Why Trauma-Informed Language Is Important in Your Writing

As a therapist, you try to approach your work from a trauma-informed lens. This means that you provide a safe space where clients can trust you. You are transparent and set clear boundaries and expectations. You collaborate with your clients and empower them to use their voice and make choices.

Trauma-informed care in therapy is crucial. Most people have experienced trauma of some kind. The key in trauma-informed care is to approach each of your clients as if they have experienced trauma.

The language that you use with your clients is important. Trauma-informed language includes using words that don’t trigger your clients. In fact, the word “trigger” can be triggering, for lack of a better word. It’s tied to shooting a gun, and many people have been victims of gun violence.

You know this. You practice trauma-informed care and trauma-informed language all the time in therapy. But what about when you write?

It’s incredibly important when writing about mental health that you use trauma-informed language. The reason is that it’s not just about how you talk to your clients. It’s important to use trauma-informed language when speaking with your colleagues. You also want to make sure that the language on your website and in your blogs and emails is trauma-informed.

What’s the key to making sure this is the case? Hire a mental health copywriter who understands trauma-informed language and care. Better yet, hire a mental health copywriter who is also a mental health professional who has practiced trauma-informed care.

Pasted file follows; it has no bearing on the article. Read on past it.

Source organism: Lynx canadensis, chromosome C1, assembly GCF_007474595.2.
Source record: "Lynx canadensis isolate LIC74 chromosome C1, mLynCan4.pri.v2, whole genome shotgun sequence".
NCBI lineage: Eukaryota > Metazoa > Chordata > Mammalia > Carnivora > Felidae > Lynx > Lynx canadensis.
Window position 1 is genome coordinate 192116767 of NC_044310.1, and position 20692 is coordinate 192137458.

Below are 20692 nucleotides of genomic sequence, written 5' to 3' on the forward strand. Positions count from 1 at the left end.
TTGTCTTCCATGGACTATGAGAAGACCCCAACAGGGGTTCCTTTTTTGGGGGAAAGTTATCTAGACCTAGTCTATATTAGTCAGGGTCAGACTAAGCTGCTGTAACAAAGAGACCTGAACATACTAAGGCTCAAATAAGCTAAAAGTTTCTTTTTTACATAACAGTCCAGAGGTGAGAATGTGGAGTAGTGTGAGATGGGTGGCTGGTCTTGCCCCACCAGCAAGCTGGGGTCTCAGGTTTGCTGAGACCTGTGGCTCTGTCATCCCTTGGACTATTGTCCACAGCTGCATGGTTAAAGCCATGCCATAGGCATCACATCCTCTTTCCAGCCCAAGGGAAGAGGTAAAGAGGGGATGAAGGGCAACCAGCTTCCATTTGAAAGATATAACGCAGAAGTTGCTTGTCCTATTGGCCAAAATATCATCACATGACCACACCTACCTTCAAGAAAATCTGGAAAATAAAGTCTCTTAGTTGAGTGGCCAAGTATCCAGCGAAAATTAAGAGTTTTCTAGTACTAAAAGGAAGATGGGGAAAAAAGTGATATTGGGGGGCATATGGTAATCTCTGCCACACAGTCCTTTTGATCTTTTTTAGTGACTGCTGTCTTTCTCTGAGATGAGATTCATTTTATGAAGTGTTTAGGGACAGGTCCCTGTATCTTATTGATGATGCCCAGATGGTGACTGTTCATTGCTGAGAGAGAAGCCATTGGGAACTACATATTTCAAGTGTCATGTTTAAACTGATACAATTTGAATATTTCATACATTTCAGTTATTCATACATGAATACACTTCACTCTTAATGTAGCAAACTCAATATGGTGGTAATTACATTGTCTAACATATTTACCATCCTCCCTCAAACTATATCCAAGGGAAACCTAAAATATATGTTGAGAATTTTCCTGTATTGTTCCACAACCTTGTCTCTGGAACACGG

What Is Trauma-Informed Language?

By this point you’ve acknowledged that you need a mental health copywriter because you don’t have time to write your website, blogs, newsletters, emails, and everything else that markets your business. But you want to make sure that your copywriter understands trauma-informed language.

There are a few ways to use trauma informed language in your writing:

1. Avoid aggressive and objectifying language

You know better than anyone that aggressive and objectifying language is an obvious no-no. Your trauma-informed language should make your readers feel safe, not attacked.

2. Be careful when talking about violence and abuse

When writing about difficult subjects, it’s important to be careful about how you talk about violence and abuse. While these are key topics in therapy, they can be very difficult to read about and must be written with care. Don’t get graphic or specific, unless absolutely necessary. And if it is necessary, write a disclaimer. It’s ok to use the words “abuse” and “assault,” but make sure they are handled with care. Don’t go into specifics unless you have to.

3. Addressing self-harm and suicidal ideation 

Self-harm and suicidal ideation are two other topics that can be difficult to write about. An important rule in dialectical behavior therapy (DBT) groups is that when talking about self-harm or suicidal ideation, you can say that you had those thoughts or that you self-harmed. You’re not allowed to talk about the details. That won’t always work if you’re writing about these topics. But if you do write about self-harm and suicidal ideation, keep it trauma-informed. Provide resources people can use if they are feeling suicidal or contemplating self-harm.